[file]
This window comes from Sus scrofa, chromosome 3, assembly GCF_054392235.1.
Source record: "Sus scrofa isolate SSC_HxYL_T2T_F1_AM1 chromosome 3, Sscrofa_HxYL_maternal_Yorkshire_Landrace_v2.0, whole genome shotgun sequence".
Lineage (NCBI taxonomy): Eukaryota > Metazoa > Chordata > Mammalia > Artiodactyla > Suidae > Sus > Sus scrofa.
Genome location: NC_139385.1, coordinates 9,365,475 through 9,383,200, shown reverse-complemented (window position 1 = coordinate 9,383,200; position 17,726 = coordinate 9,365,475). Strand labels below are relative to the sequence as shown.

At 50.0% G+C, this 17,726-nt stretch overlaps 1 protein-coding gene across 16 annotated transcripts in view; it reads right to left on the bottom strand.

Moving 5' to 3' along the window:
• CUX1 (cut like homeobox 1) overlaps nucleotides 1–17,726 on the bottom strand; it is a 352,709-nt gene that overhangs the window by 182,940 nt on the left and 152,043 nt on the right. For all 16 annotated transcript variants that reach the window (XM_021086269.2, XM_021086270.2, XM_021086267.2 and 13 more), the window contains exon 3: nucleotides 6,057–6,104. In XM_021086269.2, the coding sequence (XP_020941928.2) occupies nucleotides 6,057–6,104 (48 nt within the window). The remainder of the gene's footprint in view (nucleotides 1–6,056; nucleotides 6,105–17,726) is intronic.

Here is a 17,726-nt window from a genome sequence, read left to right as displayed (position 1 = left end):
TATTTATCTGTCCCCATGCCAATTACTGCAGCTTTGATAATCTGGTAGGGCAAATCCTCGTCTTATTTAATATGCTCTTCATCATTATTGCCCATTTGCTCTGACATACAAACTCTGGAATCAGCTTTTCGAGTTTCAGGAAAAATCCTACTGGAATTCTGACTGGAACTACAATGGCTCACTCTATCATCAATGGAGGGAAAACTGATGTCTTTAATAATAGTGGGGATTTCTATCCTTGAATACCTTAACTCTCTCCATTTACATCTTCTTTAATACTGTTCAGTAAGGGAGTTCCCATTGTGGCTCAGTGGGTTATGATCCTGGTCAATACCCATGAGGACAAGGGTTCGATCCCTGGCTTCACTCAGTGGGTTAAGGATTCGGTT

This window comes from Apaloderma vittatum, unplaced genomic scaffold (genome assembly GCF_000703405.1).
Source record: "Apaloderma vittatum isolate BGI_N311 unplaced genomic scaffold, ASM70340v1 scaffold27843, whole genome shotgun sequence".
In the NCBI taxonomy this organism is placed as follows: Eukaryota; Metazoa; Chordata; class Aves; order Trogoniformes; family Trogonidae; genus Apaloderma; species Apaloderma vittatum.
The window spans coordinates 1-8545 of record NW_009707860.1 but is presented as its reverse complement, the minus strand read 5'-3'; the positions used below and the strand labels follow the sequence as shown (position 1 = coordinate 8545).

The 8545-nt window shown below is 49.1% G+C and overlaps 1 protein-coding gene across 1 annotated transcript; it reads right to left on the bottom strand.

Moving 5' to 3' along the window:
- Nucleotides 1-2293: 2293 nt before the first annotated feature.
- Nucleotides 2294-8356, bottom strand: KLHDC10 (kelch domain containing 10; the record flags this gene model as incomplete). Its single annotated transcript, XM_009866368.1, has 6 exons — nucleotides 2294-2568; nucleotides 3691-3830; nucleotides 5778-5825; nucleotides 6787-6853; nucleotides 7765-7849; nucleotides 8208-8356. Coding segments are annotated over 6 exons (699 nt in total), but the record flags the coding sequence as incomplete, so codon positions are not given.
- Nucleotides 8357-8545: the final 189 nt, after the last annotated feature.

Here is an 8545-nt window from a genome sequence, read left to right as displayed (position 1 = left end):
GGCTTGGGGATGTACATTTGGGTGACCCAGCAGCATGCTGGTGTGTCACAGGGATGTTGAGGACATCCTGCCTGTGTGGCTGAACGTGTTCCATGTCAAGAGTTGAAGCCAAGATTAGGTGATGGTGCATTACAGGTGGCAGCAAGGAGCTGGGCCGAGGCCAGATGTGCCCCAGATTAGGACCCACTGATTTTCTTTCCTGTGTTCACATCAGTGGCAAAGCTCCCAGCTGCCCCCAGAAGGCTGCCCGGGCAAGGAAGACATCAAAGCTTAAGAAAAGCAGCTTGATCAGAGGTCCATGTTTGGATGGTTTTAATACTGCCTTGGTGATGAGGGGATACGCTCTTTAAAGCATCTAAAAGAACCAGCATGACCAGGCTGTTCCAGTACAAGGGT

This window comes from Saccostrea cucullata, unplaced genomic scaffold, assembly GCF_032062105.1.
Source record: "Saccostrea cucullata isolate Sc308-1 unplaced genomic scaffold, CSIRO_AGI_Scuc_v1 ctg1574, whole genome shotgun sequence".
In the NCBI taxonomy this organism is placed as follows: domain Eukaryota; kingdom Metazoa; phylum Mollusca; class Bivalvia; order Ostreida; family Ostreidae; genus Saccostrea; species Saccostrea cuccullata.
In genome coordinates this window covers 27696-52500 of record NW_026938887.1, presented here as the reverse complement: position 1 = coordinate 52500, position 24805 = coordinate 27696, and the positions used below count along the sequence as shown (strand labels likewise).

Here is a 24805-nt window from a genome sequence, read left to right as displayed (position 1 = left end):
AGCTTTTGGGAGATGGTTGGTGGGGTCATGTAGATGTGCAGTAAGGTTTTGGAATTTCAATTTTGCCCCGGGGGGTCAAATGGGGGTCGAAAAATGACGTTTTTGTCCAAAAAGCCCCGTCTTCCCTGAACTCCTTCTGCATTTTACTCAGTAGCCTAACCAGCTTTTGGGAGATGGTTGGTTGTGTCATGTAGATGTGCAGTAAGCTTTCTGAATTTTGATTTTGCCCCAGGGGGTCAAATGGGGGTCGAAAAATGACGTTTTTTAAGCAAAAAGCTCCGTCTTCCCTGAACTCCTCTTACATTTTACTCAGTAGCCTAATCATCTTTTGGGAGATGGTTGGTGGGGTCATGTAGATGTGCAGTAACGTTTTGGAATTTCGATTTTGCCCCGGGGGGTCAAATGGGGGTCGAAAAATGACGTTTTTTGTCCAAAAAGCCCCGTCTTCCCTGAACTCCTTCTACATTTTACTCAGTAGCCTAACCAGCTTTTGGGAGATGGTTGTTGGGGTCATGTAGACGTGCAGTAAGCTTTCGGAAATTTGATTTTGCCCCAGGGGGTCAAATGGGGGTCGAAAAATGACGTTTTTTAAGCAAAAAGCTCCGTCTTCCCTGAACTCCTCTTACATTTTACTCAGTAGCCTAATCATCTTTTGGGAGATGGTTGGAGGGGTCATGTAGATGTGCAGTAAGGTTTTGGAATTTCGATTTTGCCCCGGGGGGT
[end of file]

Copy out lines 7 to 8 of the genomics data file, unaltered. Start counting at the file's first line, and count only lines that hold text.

• CUX1 (cut like homeobox 1) overlaps nucleotides 1–17,726 on the bottom strand; it is a 352,709-nt gene that overhangs the window by 182,940 nt on the left and 152,043 nt on the right. For all 16 annotated transcript variants that reach the window (XM_021086269.2, XM_021086270.2, XM_021086267.2 and 13 more), the window contains exon 3: nucleotides 6,057–6,104. In XM_021086269.2, the coding sequence (XP_020941928.2) occupies nucleotides 6,057–6,104 (48 nt within the window). The remainder of the gene's footprint in view (nucleotides 1–6,056; nucleotides 6,105–17,726) is intronic.

Here is a 17,726-nt window from a genome sequence, read left to right as displayed (position 1 = left end):